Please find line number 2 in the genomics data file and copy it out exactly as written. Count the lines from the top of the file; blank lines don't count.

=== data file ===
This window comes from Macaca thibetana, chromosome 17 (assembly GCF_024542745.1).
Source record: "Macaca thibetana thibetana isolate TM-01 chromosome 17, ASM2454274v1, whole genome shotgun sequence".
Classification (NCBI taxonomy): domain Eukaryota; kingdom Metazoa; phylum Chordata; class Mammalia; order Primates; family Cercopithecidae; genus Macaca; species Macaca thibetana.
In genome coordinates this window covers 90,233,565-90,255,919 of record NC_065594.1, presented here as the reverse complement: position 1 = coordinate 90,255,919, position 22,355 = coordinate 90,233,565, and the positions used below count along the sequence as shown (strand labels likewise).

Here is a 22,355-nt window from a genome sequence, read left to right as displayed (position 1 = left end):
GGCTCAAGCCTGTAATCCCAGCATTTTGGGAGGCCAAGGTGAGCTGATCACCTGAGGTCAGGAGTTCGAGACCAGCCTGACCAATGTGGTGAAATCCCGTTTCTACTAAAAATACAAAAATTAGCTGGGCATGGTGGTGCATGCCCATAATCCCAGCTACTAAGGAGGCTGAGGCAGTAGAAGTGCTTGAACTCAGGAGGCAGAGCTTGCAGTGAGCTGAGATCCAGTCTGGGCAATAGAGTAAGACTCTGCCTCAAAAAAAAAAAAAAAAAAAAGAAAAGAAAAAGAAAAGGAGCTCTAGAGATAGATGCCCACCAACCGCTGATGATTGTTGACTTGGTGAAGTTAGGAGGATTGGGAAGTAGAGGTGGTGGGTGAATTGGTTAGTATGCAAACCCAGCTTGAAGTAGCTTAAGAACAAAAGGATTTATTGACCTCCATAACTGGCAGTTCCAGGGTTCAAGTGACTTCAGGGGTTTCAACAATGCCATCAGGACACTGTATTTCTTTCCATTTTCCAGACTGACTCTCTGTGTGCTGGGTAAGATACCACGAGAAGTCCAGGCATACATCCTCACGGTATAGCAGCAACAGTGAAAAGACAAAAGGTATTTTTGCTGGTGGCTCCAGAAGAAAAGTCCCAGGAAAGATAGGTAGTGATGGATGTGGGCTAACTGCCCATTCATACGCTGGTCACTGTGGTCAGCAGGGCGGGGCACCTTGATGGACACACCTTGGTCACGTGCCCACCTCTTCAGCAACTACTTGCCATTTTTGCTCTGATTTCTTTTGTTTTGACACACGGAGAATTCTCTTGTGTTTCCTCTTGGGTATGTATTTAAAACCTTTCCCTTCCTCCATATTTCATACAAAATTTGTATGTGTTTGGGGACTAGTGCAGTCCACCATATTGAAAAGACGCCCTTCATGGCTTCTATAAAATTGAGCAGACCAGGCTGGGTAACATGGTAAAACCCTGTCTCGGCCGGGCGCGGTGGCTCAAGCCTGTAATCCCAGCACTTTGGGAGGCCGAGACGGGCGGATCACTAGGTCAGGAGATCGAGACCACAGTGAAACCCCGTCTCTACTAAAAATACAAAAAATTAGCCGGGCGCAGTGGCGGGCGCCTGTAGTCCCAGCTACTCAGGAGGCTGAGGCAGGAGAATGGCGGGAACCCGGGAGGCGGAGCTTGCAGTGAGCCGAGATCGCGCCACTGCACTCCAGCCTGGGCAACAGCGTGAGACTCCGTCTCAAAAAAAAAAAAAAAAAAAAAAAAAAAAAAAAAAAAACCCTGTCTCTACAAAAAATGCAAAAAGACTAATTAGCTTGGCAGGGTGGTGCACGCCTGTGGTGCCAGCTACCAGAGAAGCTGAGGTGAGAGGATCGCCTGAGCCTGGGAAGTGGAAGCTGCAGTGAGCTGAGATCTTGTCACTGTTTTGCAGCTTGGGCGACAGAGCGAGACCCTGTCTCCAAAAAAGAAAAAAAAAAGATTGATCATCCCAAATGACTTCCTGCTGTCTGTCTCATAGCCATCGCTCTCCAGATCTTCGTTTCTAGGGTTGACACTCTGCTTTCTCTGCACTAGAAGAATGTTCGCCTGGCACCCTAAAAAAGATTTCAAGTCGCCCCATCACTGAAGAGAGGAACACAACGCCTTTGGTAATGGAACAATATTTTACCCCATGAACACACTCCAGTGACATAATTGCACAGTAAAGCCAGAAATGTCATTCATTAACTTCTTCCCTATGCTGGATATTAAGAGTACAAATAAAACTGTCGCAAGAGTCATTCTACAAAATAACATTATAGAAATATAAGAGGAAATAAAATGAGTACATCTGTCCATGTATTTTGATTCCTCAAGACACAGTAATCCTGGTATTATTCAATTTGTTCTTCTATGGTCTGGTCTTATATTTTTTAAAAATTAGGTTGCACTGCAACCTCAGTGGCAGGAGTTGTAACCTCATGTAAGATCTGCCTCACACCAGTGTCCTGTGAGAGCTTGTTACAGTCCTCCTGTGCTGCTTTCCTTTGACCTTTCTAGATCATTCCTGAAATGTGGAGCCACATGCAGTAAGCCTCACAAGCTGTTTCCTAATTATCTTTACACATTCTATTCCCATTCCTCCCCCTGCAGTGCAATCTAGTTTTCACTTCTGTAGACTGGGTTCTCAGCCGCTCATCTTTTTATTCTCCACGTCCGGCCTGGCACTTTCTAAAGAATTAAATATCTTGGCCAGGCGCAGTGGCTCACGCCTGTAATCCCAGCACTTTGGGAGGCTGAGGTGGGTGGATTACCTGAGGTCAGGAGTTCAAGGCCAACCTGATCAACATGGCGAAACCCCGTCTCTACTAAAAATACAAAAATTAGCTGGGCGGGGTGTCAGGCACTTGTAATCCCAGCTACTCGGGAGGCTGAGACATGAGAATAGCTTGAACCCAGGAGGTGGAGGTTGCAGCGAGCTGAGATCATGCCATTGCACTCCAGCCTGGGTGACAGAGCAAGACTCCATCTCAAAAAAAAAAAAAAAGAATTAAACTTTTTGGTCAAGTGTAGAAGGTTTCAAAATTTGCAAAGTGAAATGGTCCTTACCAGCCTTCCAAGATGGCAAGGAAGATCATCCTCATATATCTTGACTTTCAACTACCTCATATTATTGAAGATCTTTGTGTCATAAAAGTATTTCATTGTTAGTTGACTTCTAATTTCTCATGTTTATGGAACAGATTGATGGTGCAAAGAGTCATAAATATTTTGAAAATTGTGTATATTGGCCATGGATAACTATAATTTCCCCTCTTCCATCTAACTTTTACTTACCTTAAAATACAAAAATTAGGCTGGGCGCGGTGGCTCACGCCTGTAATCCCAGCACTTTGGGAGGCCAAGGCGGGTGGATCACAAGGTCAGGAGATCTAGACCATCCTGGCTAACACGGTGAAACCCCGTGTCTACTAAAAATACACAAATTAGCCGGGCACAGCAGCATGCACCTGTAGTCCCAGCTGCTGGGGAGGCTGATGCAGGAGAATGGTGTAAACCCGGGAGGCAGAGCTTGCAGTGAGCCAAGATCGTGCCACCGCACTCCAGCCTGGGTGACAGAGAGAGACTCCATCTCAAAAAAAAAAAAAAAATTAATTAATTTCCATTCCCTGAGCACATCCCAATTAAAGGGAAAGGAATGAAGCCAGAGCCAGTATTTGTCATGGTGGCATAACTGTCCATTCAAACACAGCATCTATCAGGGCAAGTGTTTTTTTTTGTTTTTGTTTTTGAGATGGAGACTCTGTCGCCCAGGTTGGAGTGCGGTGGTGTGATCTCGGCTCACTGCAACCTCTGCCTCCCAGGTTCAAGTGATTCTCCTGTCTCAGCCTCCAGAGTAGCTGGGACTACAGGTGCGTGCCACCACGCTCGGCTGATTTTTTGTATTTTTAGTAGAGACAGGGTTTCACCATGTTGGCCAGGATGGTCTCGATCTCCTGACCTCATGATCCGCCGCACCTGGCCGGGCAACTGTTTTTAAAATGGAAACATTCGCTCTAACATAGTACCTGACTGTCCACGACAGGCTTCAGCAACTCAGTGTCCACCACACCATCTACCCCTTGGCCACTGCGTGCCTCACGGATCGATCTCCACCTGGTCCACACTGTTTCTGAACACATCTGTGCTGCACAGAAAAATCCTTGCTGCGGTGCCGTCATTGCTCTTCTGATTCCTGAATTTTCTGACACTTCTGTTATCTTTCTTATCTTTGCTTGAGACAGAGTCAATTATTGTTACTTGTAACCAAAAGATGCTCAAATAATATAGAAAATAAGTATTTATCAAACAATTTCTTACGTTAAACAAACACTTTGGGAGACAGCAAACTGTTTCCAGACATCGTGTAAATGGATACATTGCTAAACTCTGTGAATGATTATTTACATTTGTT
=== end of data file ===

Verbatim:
Source record: "Macaca thibetana thibetana isolate TM-01 chromosome 17, ASM2454274v1, whole genome shotgun sequence".